By quickly aligning herself with Susan Peters and tendering an apology, Linda Ikeji has proven firstly, that she’d rather curry the favour of some selected few to discharging her duties professionally and secondly, has indirectly stated that the opinions and actions of her fans meant little or nothing to her. (Dear Nigeria Bulletin, not true. I love my readers). For the records, the millions of readers of the blog made what LIB is today. Least Linda forgets, whatever she publishes on her blog can be readily sourced on other online and print entertainment platforms.

Back to Peters, the uncouth mannerisms with which she attacked, Linda Ikeji, her sister and LIB readers who by extension can arguably be said to be her fans, further depicts the careless, arrogant and senseless attitude of some of Nigerian entertainers to their audience and fans. Calling her fans ‘nonentities’ and Linda ‘failed human being’ is the height of being irresponsible. These two set of people by extension are the media and fans that made her! Like the proverbial river that forgets its source, Susan Peters will fade fast into obscurity and irrelevance if not for these category of people. Common sense should have prevailed on her to first reason the consequences of having the paparazzi take the picture or make it public in the first instance.

If Susan Peters understood the essence of PR, an intelligent thing she ought to have done is made her publicist (that is if she has one) handle the matter professionally rather that cursing and raving like the average omo alata over the social media.

As a parting shot, Linda Ikeji should take a clue from Yahoo! News and other reputable media houses that has never for once apologised for their publications simply because of the bruised ego of some affected persons. If there is anyone or group of people she should apologise to, it is her fans whose unwavering readership and support made her blog what it is today. In similar vein, Susan Peters should tender apologies to her fans too for the embarrassment, employ a publicist to manage her public affairs and better still, get herself enrolled in anger ma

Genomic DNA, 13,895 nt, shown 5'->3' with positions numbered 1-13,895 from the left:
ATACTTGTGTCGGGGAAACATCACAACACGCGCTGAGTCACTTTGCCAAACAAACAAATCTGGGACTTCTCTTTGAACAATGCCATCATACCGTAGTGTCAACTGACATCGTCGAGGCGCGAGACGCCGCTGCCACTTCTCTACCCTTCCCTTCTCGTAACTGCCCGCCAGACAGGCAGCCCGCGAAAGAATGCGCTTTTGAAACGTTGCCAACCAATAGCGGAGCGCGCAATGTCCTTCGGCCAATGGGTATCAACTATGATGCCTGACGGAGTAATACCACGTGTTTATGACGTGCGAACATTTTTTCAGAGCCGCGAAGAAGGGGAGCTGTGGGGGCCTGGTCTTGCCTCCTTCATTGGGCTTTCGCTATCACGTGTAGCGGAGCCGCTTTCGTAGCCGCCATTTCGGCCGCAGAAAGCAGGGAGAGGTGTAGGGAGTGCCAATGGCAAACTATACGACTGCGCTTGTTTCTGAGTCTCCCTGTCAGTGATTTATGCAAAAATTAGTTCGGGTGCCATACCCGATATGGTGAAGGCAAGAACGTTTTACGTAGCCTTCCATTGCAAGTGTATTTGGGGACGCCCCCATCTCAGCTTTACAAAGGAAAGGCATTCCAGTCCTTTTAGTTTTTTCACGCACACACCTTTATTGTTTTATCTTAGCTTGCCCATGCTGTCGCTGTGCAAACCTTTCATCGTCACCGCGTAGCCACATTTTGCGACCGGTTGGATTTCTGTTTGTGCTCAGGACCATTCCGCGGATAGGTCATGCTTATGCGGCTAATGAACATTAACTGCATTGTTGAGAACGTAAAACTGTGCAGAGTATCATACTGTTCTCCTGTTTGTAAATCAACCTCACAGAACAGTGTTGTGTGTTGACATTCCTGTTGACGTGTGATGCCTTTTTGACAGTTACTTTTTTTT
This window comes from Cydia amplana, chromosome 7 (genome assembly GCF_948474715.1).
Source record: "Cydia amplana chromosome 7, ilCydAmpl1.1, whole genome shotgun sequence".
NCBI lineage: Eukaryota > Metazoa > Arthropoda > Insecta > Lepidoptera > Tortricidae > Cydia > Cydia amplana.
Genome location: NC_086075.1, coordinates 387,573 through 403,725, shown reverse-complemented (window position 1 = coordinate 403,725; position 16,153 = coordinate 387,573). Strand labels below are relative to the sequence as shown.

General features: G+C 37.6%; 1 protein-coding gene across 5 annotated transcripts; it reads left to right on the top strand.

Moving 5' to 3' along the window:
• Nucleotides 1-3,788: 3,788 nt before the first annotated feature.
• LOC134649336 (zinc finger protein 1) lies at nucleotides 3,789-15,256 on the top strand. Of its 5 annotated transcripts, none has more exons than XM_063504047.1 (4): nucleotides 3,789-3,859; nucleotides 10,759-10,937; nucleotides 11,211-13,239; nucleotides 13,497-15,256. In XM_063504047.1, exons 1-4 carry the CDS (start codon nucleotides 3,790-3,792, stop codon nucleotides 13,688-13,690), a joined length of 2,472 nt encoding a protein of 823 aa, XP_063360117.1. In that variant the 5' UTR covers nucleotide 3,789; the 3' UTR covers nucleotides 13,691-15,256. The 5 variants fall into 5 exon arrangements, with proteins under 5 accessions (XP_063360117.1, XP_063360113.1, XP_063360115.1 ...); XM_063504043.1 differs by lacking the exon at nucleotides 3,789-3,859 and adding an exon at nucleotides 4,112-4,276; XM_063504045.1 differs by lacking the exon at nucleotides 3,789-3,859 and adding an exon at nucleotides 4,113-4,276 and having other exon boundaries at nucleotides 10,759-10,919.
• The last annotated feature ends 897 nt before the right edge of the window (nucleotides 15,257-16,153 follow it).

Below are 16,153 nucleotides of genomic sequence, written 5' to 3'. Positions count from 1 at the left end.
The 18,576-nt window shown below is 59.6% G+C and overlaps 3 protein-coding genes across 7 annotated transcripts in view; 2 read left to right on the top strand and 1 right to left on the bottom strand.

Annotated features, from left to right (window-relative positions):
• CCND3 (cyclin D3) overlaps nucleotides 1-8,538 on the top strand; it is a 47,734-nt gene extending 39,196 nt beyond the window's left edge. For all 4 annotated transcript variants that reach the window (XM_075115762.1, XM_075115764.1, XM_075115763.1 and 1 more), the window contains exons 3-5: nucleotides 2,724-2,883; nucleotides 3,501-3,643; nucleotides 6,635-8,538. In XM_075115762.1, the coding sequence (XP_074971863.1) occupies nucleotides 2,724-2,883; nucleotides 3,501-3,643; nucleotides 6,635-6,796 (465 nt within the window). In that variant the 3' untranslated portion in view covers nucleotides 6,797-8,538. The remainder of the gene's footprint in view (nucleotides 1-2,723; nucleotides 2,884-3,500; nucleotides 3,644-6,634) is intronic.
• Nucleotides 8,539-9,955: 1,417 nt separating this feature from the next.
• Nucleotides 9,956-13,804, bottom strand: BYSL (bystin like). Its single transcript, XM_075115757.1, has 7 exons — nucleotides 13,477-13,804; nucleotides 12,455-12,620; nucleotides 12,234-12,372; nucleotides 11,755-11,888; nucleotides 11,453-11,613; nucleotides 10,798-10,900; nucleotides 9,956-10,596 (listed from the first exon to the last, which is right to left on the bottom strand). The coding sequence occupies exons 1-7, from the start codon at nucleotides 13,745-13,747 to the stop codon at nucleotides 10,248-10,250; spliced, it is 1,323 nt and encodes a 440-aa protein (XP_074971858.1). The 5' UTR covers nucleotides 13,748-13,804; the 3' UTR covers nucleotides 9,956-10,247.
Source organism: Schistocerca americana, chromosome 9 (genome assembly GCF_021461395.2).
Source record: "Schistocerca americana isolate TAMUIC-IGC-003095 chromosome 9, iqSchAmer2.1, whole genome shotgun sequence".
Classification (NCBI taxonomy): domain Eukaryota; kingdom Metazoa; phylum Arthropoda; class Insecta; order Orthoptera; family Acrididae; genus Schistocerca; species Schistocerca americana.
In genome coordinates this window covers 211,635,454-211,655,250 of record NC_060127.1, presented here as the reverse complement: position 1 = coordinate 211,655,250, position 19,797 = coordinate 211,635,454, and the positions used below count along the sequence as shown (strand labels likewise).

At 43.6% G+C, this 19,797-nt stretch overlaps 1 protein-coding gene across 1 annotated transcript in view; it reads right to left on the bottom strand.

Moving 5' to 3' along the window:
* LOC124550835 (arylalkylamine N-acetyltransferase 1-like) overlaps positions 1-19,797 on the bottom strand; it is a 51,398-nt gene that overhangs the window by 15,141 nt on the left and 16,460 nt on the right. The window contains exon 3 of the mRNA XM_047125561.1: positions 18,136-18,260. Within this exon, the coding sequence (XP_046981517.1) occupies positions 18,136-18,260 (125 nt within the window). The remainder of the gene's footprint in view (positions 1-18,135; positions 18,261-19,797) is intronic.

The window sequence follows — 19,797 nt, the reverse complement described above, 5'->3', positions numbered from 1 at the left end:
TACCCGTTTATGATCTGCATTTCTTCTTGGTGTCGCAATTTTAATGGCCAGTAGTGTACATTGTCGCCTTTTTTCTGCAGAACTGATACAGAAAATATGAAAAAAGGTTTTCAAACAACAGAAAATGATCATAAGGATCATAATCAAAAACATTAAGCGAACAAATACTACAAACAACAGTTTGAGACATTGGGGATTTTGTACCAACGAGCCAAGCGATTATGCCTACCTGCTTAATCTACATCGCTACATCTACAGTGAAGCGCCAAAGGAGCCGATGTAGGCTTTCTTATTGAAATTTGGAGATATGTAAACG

nagement classes…”

Photocredit: Linda Ikeji

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Credited for several firsts in the fashion and entertainment industry, Uduak Oduok (Ms. Uduak) is a fashion and entertainment lawyer, speaker, visionary, gamechanger, trailblazer, and recognized thought leader, for her work on Africa’s emerging global fashion and entertainment markets, and the niche practice of fashion law in the United States. She is also the founder of ‘Africa Music Law,’ an industry go-to music business and law blog and podcast show empowering African artists. Her work in the creative and legal industries has earned her numerous awards and recognitions, including an award from the American University Washington College of Law for her “legal impact in the field of intellectual property in Africa." She has also taught as an Adjunct Professor at several institutions in the United States. For more information, visit her at

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1 Comment

  1. Papi chulo says:

    I concur!


Comments are closed.